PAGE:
As this was a replacement building, so has it been replaced. Postcard mailed in Its description calls the building ‘newly constructed. Either replaced or heavily remodeled. Curt Teich ‘C. Art Colortone’ linen finish postcard for Walker News. Still in use. Combined with the park, it was a pretty site. This is the most documentary of the cards I have for this library.
Prints: Vintage Souvenir Postcards
This undated postcard depicts several men and perhaps one woman on the banks of Contentnea Creek in Wilson County. One, at far left, appears to kneel in a pirogue. A closer look reveals that several, including the woman, are African-American. The index cards are arranged alphabetically by state and then town or other geographic entity.
siris_sic_ (left); Postcard of the New National Museum and DC, May 24, , Curt Teich & Co., Smithsonian Institution Archives, Record Unit 95, Box 33,.
An immigrant from Germany, Curt Teich came from a printing and publishing family. By , the Teich Company became involved with the postcard industry. That same year Teich returned to Germany to learn about innovative German methods of high-volume printing. In , the tariffs imposed on the import of postcards printed in Germany upended companies whose business models depended on German printers to meet the demand for postcards.
Some companies like Rotograph went out of business. Others looked to printers in the United States. One such company was the Hugh C. Leighton Company of Portland Maine. Fearing the increased cost of German imports, Leighton contracted with Teich to print a new series of cards with around 1, views. That same year Teich introduced a new printing technique, offset lithography which allowed them to produce larger runs more rapidly. The majority of the postcards associated with Canada and Caroga Lakes were Teich products.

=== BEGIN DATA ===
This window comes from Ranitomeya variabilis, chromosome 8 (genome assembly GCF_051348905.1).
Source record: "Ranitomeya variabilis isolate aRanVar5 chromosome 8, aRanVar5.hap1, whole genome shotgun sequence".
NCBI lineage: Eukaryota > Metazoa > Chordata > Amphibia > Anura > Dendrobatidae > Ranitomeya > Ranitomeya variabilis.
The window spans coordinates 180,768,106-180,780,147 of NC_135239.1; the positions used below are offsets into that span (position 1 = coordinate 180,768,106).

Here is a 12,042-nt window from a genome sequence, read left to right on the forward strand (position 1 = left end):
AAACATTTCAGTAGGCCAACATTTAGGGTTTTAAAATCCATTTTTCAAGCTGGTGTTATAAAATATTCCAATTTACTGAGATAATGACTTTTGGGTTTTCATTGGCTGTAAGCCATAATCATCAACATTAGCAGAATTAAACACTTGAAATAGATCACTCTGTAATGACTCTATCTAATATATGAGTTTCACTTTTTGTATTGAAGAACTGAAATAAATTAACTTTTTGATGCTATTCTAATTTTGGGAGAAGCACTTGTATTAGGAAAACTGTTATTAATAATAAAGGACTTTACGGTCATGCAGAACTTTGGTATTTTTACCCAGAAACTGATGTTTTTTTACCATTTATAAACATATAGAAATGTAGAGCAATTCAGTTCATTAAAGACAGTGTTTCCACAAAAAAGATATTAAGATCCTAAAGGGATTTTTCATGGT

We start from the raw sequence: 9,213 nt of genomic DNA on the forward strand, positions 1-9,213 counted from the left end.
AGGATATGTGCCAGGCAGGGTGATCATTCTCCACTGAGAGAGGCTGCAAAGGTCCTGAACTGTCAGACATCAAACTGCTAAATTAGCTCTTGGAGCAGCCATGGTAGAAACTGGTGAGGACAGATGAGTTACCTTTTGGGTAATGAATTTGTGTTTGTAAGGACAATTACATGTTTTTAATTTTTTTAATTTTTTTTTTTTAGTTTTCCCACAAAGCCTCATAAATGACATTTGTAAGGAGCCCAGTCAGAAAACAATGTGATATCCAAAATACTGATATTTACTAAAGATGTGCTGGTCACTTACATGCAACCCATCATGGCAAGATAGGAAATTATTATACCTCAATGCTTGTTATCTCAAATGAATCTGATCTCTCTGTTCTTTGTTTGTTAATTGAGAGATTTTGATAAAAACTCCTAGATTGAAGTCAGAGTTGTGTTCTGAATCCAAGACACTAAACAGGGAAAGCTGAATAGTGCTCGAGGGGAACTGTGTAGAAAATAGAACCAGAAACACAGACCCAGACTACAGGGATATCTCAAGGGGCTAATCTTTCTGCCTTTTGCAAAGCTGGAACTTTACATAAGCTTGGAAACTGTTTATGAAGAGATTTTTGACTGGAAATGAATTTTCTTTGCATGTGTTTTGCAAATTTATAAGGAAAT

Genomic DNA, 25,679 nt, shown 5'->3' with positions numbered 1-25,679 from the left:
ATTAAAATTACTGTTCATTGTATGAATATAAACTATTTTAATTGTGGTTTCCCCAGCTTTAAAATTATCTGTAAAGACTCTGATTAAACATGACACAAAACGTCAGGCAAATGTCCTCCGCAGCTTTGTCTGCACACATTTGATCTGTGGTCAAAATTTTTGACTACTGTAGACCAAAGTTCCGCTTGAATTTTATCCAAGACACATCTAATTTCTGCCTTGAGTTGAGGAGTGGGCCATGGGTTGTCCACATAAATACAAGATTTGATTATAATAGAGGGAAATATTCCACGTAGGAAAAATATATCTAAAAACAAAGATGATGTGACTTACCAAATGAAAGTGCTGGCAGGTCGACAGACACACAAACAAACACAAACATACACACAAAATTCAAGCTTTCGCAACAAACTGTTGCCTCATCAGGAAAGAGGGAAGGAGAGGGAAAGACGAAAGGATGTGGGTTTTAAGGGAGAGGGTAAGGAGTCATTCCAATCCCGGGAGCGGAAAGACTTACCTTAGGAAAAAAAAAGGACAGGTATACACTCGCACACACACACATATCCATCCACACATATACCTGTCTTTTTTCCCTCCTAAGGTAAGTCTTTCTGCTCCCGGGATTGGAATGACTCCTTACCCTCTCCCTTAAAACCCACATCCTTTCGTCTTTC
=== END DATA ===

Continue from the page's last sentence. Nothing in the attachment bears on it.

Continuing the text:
Production numbers included on the cards allow us to date the cards and to group them in different series.
Box 1. Contact us about this collection. Subjects: Kentucky — Description and travel — Pictorial works.
yield dates, most cards were never mailed. In the case of one card manufacturer, however, accurate dating is pos- sible. The Curt Teich. Printing Company of.
Publisher’s numbering scheme Other clues. Pioneer Era Although the world’s first picture postcards date from the s to the mids, most of the earliest American picture postcards extant today are those that were sold at the World Columbian Exposition in Chicago, Illinois, starting on May 1, These were illustrations on government-printed postal cards and on privately printed souvenir cards. The government postal cards included a printed 1-cent stamp; the privately printed souvenir cards required a 2-cent adhesive postage stamp to be attached.
Messages were not permitted on the address side of the cards; after attempting various forms of explaining that regulation, the U. The required postage was a 1-cent adhesive stamp. At this time, a dozen or more American printers began to take postcards seriously. Still, no message was permitted on the address side. Writing was still not permitted on the address side. In this era, private citizens began to take black and white photographs and have them printed on paper with post card backs.
If no message was permitted on the address side, the card probably pre-dated March of Real Photo Postcards ongoing Postcards that are actual photographic replications were first produced around They may or may not have a white border, or a divided back, or other features of postcards, depending on the paper the photographer used.